James Mangold's mind-bending, postmodern thriller Identity features an equally complex score that borrows freely from the idioms of Bernard Herrmann's classic music for Hitchcock's films, as well as from the more subdued, electronic-tinged music that soundtracks many current horror films and thrillers. "Prologue" fuses brooding, poignant melody with creepy-crawly sounds that lie just beneath the surface; "Settling In" mixes tablas and crunchy electronic beats with spooky, sitar-like guitars; and "No Second Chance" mixes the famous, stabbing strings from Psycho with some abstract percussion. "Lou Is Dead" is a particularly scary track, with slashing cymbals, rumbling drums, and strings that sound like muffled screams; even quieter pieces like "Orange Grove" and "What Have You Done?" have a muted tension to them. Indeed, Identity is such an effectively tense score that it doesn't necessarily work as a listening experience outside of the film's context; nevertheless, fans of horror film music should enjoy the soundtrack both as a part of the movie and as a well-crafted piece of music.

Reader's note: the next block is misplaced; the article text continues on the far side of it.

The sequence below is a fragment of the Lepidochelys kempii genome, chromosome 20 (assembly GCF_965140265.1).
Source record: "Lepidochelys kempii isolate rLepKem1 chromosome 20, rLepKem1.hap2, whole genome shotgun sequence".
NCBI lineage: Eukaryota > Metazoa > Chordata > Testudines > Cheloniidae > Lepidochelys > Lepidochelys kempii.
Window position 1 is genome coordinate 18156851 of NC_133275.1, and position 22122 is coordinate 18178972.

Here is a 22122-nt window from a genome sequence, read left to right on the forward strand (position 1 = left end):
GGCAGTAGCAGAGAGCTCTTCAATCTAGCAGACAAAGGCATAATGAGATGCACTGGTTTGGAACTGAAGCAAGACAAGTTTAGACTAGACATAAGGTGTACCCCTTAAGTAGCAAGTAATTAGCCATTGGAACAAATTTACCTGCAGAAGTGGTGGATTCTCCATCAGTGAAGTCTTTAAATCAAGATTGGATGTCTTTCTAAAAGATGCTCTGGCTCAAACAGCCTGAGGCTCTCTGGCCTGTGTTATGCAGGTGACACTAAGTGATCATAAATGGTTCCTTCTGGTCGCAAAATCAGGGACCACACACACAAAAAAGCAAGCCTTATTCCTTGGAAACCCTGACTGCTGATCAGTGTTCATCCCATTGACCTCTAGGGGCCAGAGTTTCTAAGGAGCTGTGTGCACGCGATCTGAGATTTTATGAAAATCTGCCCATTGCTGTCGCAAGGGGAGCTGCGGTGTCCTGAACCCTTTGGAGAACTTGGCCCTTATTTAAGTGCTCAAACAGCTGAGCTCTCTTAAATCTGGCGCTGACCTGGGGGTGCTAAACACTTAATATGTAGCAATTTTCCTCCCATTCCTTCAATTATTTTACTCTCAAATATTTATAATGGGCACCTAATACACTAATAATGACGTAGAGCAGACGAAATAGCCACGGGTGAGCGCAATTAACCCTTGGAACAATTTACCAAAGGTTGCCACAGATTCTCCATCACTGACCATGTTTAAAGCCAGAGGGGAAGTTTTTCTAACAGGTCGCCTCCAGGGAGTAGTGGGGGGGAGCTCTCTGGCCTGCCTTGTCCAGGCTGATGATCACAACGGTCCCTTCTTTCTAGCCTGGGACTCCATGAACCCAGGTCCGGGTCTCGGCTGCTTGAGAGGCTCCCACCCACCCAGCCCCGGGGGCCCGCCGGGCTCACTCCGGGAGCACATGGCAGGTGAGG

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AllMusic Review by Heather Phares
|Identity, film score|